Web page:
Margaret Chase Smith
Smith, Margaret Chase
Smith, Margaret Chase
(b. 14 December 1897 in Skowhegan, Maine; d. 29 May 1995 in Skowhegan, Maine), Republican congresswoman from Maine, the first woman to serve in both houses of Congress, and the first woman to seek the nomination of a major political party for the presidency of the United States.
Margaret Madeline Chase was the eldest of six children of George Emery Chase and Caroline Murray Chase. Two brothers died in early childhood, leaving one brother and three sisters. Her father, a barber plagued by migraine headaches, worked sporadically. Her mother waited tables and labored in a shoe factory. When she was old enough, Margaret contributed to the family income by clerking at a variety store and working as a night operator for the telephone company.
Following her graduation from high school in 1916, she briefly taught in a one-room rural school, then took a series of clerical jobs in her hometown, progressively earning more salary and higher status. At the same time, she became deeply involved in women’s clubs, particularly the Federation of Business and Political Women’s Club, where she discovered a community of achievement-oriented young women like herself who were training for public life. She founded the local chapter in 1922, and by 1925 was president of the Maine State Federation. During her tenure, she earned a statewide reputation as smart and competent. In 1926 she also began cultivating her interest in party politics through membership in the Skowhegan Republican Committee, later serving as the organization’s secretary. In 1930 she was elected to the Maine State Republican Committee.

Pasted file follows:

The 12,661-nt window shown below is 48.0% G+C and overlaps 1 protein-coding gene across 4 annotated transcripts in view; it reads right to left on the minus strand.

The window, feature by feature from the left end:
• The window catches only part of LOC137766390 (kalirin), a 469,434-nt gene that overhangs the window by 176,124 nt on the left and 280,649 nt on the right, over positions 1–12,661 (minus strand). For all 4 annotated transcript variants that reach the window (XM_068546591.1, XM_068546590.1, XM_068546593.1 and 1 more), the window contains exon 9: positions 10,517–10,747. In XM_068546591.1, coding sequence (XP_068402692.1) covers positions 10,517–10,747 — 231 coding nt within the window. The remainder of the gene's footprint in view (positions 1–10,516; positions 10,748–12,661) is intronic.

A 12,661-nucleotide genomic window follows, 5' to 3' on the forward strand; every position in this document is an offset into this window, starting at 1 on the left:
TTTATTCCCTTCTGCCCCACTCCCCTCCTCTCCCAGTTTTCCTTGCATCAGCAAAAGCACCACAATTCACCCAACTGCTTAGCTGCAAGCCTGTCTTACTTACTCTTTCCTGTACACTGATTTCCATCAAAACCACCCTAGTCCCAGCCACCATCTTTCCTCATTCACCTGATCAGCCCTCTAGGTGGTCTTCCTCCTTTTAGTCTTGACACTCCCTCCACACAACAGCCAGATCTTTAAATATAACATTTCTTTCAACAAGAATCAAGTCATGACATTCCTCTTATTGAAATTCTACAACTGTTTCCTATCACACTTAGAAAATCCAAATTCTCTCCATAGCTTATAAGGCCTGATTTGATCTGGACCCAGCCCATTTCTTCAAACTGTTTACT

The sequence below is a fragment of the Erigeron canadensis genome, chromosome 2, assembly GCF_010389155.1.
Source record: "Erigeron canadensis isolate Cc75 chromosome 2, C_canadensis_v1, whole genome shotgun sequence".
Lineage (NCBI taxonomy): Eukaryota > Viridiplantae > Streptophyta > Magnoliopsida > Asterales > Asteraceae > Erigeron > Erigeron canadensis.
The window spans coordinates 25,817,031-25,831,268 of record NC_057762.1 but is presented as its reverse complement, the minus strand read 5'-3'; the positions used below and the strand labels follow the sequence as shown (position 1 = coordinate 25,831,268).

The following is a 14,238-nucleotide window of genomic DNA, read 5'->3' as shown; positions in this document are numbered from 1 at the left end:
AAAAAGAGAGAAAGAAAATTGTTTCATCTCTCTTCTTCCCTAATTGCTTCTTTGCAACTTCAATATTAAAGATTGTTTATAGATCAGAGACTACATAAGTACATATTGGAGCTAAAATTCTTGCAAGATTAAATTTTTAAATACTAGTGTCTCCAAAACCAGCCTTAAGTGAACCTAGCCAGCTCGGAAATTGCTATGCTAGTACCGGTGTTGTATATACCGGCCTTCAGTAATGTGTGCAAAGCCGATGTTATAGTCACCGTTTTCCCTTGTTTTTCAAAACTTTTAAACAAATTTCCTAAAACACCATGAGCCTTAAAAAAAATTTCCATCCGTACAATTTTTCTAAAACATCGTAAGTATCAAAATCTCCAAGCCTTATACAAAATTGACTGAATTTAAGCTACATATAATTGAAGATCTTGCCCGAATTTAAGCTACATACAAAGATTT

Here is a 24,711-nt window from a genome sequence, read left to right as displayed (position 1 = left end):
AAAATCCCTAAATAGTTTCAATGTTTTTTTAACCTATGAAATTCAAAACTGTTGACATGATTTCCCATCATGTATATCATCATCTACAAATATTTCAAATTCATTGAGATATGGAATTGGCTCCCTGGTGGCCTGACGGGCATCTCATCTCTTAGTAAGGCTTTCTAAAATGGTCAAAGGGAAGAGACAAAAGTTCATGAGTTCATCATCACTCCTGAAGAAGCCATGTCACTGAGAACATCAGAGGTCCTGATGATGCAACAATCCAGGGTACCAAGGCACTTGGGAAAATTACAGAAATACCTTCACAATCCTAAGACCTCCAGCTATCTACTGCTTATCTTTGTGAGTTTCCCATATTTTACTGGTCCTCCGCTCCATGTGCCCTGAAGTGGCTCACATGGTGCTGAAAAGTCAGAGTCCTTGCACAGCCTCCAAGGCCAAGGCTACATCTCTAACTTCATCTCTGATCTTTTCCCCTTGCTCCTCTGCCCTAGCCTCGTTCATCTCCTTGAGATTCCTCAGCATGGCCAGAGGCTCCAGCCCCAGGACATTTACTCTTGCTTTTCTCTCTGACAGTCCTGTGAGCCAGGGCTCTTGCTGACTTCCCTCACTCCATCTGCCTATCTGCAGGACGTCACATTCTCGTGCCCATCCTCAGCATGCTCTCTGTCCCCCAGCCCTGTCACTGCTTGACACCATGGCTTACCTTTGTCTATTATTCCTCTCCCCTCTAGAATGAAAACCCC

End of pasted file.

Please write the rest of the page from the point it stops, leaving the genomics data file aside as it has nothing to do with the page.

Chase remained unmarried into her thirties, but she had been “keeping company” with a prominent local politician, Clyde Harold Smith, since she was eighteen. Smith was first selectman of Skowhegan, a position comparable to mayor, from 1915 to 1932. He also concurrently held a series of state offices, while managing several local businesses. Smith had hired Chase for a brief assignment (to record the town inventory list) while she was still in high school. Over the next decade and a half, the couple, separated in age by twenty-two years, shared Sunday drives, picnics, and occasional political rallies. Smith, a divorced man, married Margaret Chase on 14 May 1930.
Smith wished to cap his long public career with a run for governor. However, he never realized this goal, largely due to intrastate politics. In 1936 he won election to Congress from Maine’s Second District. Margaret Smith worked as her husband’s campaign manager and secretary and, when his health began to fail shortly after they arrived in Washington, as his liaison to Maine. In April 1940, just days before the filing deadline for reelection to his third term, Clyde Smith suffered a heart attack. Before he died on 8 April, he dictated a press release that urged his constituents to “support the candidate of my choice, my wife and my partner in public life, Margaret Chase Smith.” Despite significant opposition from Maine Republicans, Mrs. Smith, buoyed by the power base they had built together, won his unexpired seat and the next full term that fall.